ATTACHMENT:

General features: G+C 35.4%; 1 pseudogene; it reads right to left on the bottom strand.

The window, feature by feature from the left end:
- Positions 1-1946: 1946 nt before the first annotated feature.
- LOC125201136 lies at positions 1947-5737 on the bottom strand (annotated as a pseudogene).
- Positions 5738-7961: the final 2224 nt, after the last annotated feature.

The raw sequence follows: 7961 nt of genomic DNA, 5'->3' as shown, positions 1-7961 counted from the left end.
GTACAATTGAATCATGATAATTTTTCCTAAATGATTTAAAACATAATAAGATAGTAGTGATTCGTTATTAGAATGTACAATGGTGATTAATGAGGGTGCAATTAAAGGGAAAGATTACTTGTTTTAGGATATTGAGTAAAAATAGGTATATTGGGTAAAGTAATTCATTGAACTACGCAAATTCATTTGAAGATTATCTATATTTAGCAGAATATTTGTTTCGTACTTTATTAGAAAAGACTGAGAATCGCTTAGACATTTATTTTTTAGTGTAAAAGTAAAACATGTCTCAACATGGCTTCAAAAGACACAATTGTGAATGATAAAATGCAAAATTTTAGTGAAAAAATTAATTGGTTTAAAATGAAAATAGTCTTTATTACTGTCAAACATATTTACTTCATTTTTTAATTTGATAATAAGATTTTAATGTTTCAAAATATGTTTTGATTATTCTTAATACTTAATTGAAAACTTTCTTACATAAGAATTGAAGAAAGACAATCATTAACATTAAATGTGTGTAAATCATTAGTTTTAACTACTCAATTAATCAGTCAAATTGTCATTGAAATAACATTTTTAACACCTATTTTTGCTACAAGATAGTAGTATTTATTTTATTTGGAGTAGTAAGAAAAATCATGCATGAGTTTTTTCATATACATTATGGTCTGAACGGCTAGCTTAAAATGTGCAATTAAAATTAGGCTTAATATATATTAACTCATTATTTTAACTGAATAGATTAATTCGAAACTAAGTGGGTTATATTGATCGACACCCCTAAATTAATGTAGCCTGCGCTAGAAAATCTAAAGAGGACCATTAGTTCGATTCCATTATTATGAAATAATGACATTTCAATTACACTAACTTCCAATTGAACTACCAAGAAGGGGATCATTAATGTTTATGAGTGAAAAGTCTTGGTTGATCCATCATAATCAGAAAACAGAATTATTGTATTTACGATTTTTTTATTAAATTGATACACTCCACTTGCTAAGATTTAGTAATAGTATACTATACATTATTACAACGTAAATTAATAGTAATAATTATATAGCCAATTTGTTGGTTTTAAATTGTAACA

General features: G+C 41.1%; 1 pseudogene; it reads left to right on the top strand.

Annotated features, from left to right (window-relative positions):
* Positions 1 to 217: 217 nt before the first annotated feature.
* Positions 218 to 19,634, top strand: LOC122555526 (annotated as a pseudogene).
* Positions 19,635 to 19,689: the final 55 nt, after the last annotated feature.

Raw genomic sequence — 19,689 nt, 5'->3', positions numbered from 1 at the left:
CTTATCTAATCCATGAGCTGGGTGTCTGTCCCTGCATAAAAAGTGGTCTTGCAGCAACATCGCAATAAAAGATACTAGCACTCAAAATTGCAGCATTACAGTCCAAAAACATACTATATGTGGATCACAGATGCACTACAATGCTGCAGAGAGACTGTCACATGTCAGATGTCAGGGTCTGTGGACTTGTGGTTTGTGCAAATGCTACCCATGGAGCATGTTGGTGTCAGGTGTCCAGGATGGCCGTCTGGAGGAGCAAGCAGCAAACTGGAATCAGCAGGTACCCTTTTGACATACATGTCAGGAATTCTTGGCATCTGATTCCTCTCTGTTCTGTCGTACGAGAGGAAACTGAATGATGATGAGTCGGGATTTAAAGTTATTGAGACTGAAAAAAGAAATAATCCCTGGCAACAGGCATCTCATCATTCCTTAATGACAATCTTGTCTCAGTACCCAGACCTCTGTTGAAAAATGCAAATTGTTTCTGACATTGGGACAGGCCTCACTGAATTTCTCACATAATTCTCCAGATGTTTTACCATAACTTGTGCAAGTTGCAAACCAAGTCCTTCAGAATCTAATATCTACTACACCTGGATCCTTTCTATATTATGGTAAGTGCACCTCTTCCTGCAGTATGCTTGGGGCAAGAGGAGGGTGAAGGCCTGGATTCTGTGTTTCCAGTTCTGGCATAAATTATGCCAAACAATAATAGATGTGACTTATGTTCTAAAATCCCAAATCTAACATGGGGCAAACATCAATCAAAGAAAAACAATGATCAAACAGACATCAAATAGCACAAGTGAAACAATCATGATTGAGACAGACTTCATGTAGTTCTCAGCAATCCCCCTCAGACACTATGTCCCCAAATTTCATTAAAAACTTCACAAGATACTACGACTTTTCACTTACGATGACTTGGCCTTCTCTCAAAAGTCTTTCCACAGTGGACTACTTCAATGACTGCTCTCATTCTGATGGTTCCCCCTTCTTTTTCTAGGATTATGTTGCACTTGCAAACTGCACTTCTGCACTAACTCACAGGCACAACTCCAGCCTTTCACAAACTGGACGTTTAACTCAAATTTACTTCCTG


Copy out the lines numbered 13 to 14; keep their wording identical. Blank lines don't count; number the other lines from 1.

Raw genomic sequence — 19,689 nt, 5'->3', positions numbered from 1 at the left:
CTTATCTAATCCATGAGCTGGGTGTCTGTCCCTGCATAAAAAGTGGTCTTGCAGCAACATCGCAATAAAAGATACTAGCACTCAAAATTGCAGCATTACAGTCCAAAAACATACTATATGTGGATCACAGATGCACTACAATGCTGCAGAGAGACTGTCACATGTCAGATGTCAGGGTCTGTGGACTTGTGGTTTGTGCAAATGCTACCCATGGAGCATGTTGGTGTCAGGTGTCCAGGATGGCCGTCTGGAGGAGCAAGCAGCAAACTGGAATCAGCAGGTACCCTTTTGACATACATGTCAGGAATTCTTGGCATCTGATTCCTCTCTGTTCTGTCGTACGAGAGGAAACTGAATGATGATGAGTCGGGATTTAAAGTTATTGAGACTGAAAAAAGAAATAATCCCTGGCAACAGGCATCTCATCATTCCTTAATGACAATCTTGTCTCAGTACCCAGACCTCTGTTGAAAAATGCAAATTGTTTCTGACATTGGGACAGGCCTCACTGAATTTCTCACATAATTCTCCAGATGTTTTACCATAACTTGTGCAAGTTGCAAACCAAGTCCTTCAGAATCTAATATCTACTACACCTGGATCCTTTCTATATTATGGTAAGTGCACCTCTTCCTGCAGTATGCTTGGGGCAAGAGGAGGGTGAAGGCCTGGATTCTGTGTTTCCAGTTCTGGCATAAATTATGCCAAACAATAATAGATGTGACTTATGTTCTAAAATCCCAAATCTAACATGGGGCAAACATCAATCAAAGAAAAACAATGATCAAACAGACATCAAATAGCACAAGTGAAACAATCATGATTGAGACAGACTTCATGTAGTTCTCAGCAATCCCCCTCAGACACTATGTCCCCAAATTTCATTAAAAACTTCACAAGATACTACGACTTTTCACTTACGATGACTTGGCCTTCTCTCAAAAGTCTTTCCACAGTGGACTACTTCAATGACTGCTCTCATTCTGATGGTTCCCCCTTCTTTTTCTAGGATTATGTTGCACTTGCAAACTGCACTTCTGCACTAACTCACAGGCACAACTCCAGCCTTTCACAAACTGGACGTTTAACTCAAATTTACTTCCTG